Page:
Sixth layer to human cornea discovered

July 1, 2013

A new layer of the human cornea has been discovered by Professor Harminder Dua, a researcher at the University of Nottingham in the UK.

A new layer of the human cornea has been discovered by a researcher at the University of Nottingham in the UK.

Professor Harminder Dua found the 15-micron thick layer between the corneal stroma and Descemet’s membrane. This makes the newly named Dua’s layer the fourth of six layers in the cornea. Dr. Dua shared his discovery in a recent study published in Ophthalmology. <http://www.aaojournal.org/article/S0161-6420(13)00020-1/abstract>

Dr. Dua suggests that this finding will affect corneal surgery, including penetrating keratoplasty, and understanding of corneal dystrophies and pathologies, such as acute hydrops.

This is an interesting finding that needs to be replicated by other labs in much younger eyes, according to Loretta Szczotka-Flynn, OD, PhD, professor of ophthalmology and visual sciences at Case Western Reserve University, and
director of the contact lens service at University Hospitals Eye Institute in Cleveland.

“One possibility is that this may be an artifact occurring in older corneas because the only donor corneas they studied came from donors with a median age of 82 years,” Dr. Szczotka-Flynn says. “If the presence is confirmed, it will be very important in the lamellar types of corneal transplants. For example, in some lamellar transplants, such as DALK, surgeons may not want to bear all the way to Descemet’s. Rather, they may want to retrain their surgical techniques to bear down to this new proposed Dua’s layer, which will potentially keep the post-operative corneal transplant stronger and does not seem to lead to increased corneal haze.”

“This is an interesting read, but not without some controversy,” says Joseph P. Shovlin, OD, FAAO, private practitioner in Scranton, PA, and Optometry Times Editorial Advisory Board member. “Apparently, Binder et al described an acellular posterior stromal matrix layer in an original article in Investigative Ophthalmology and Vision Science.1 So, this may not be a novel (original) discussion of a sixth layer of the cornea. I am not certain of the clinical significance of this since we've had information on the structure for over a decade from Binder's paper.”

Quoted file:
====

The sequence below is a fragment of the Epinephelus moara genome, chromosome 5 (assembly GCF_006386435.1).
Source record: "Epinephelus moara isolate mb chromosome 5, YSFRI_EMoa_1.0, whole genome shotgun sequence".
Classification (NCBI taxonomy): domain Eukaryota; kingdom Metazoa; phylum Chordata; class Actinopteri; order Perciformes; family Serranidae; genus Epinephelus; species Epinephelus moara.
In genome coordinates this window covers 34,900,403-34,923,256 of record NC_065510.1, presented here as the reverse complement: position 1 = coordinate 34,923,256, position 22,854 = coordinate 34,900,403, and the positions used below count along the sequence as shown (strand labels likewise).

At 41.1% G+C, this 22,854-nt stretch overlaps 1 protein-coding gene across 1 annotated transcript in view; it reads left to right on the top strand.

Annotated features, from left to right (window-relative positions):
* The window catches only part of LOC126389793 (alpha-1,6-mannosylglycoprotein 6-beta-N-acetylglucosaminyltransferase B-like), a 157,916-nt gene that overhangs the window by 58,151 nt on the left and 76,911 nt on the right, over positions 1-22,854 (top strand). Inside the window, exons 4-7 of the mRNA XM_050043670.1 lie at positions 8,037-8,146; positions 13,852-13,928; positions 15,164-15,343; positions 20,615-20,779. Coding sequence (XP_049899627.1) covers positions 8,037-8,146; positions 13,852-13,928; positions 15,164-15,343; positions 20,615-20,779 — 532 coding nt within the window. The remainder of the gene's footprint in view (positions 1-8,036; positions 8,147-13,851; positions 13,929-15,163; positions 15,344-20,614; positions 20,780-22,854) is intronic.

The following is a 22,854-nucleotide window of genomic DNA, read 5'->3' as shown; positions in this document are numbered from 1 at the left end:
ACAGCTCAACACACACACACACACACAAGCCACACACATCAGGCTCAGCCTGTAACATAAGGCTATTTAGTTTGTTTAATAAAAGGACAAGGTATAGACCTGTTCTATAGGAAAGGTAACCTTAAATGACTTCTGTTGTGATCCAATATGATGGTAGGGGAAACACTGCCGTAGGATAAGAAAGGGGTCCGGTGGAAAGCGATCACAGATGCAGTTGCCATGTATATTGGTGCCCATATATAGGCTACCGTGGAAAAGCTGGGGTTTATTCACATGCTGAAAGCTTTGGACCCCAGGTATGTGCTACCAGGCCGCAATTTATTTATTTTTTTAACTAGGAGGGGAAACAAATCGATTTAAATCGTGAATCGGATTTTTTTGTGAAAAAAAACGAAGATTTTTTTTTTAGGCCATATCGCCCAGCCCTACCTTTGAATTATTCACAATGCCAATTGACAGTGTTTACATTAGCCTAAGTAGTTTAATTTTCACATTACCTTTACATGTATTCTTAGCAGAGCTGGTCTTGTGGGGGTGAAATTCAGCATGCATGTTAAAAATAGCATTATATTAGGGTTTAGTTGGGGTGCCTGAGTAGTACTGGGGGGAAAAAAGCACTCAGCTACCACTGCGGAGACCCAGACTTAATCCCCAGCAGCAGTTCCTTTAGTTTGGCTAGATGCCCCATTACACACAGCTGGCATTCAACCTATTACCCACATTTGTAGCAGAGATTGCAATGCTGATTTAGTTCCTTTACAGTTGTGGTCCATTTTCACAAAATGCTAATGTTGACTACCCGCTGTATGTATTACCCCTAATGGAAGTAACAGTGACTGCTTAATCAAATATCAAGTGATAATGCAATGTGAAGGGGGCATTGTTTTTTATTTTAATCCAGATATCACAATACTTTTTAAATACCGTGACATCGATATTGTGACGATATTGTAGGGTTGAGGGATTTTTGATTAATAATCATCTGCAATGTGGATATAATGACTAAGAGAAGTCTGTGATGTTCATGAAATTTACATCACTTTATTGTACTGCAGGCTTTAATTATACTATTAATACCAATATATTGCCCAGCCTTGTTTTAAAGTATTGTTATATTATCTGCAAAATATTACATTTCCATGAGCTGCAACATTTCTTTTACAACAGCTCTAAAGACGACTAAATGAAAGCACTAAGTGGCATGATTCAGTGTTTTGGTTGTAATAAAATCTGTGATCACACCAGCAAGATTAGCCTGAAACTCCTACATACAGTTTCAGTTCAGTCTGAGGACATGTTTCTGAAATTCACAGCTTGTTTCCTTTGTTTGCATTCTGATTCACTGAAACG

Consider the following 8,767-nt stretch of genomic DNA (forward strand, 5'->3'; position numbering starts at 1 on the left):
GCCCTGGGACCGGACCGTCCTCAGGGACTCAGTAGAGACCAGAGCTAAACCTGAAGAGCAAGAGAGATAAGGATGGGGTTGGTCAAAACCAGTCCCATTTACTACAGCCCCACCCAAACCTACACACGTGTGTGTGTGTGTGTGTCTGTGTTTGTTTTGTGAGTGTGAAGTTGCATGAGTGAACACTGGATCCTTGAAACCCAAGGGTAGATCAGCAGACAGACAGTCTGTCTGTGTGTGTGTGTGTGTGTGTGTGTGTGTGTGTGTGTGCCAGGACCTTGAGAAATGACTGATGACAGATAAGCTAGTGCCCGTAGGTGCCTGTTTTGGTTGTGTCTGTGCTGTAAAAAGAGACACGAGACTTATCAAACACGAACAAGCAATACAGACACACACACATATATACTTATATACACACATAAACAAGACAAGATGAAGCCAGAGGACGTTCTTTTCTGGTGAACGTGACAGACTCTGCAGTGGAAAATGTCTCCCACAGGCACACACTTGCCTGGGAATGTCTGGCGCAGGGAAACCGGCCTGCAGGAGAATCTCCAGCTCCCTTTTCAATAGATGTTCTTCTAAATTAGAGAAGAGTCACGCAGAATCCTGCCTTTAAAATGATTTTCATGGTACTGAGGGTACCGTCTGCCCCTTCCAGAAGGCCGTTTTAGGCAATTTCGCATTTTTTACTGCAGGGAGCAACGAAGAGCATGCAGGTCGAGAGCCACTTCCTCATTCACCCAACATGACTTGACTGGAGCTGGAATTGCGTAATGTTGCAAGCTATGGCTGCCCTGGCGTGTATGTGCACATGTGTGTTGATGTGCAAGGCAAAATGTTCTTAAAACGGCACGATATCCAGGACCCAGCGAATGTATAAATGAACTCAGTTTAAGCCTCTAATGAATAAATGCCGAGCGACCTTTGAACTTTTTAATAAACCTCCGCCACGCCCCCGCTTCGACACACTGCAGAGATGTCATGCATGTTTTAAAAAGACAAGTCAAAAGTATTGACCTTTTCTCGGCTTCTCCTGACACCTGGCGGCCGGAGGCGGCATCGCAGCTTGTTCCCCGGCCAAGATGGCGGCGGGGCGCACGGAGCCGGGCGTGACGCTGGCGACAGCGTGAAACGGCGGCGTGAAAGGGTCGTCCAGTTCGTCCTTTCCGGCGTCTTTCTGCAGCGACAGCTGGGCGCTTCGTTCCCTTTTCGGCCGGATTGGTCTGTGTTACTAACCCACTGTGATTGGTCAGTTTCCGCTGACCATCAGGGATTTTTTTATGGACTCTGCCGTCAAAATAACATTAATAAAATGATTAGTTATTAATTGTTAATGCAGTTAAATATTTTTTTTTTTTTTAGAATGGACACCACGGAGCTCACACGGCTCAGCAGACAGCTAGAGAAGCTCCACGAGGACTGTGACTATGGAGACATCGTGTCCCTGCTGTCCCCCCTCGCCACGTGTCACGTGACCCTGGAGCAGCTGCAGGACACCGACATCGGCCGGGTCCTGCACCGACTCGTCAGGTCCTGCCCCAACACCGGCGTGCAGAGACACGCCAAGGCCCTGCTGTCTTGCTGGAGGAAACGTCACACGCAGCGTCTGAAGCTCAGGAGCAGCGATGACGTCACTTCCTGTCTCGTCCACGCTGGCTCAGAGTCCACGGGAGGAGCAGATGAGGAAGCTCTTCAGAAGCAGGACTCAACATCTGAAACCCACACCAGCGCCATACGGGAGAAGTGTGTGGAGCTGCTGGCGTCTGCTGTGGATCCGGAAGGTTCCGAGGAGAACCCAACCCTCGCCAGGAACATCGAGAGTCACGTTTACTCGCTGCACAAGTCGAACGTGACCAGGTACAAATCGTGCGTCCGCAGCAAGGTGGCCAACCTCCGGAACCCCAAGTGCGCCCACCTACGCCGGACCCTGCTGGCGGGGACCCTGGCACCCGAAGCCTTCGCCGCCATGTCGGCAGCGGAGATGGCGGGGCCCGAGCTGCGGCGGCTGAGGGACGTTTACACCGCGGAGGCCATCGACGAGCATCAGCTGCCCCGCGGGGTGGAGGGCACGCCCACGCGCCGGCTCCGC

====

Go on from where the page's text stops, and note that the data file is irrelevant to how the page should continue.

Dr. Binder’s paper states:

The attachment of Descemet’s membrane (DM) to the posterior stroma appeared to be accomplished in part by fibers 22.3 nm in diameter that ran perpendicular the DM. The depth of penetration of the fibers into DM was 0.16-0.21 um. They were associated frequently with a dense, amorphous mass at the interface between DM and the posterior stroma.1

Says Prof. Dua: “Perry Binder’s excellent work on the ultra structure of the cornea related to a different plane. The attachment of Descemet’s membrane to the Dua’s layer has also been studied by Prof. Friedrich Kruse, who refers to it as the inter-fascial layer and mentioned Binder’s paper.2ODT

Reference

1.  Binder PS, Rock ME, Schmidt KC, Anderson JA. High-voltage electron microscopy of normal human cornea. IOVS. 1991 July; 32: 2234-2243.

2. Schlötzer-Schrehardt U, Bachmann BO, Laaser K, Cursiefen C, Kruse FE. Characterization of the cleavage plane in Descemet’s membrane endothelial keratoplasty. Ophthalmology. 2011 Oct;118(10):1950-1957.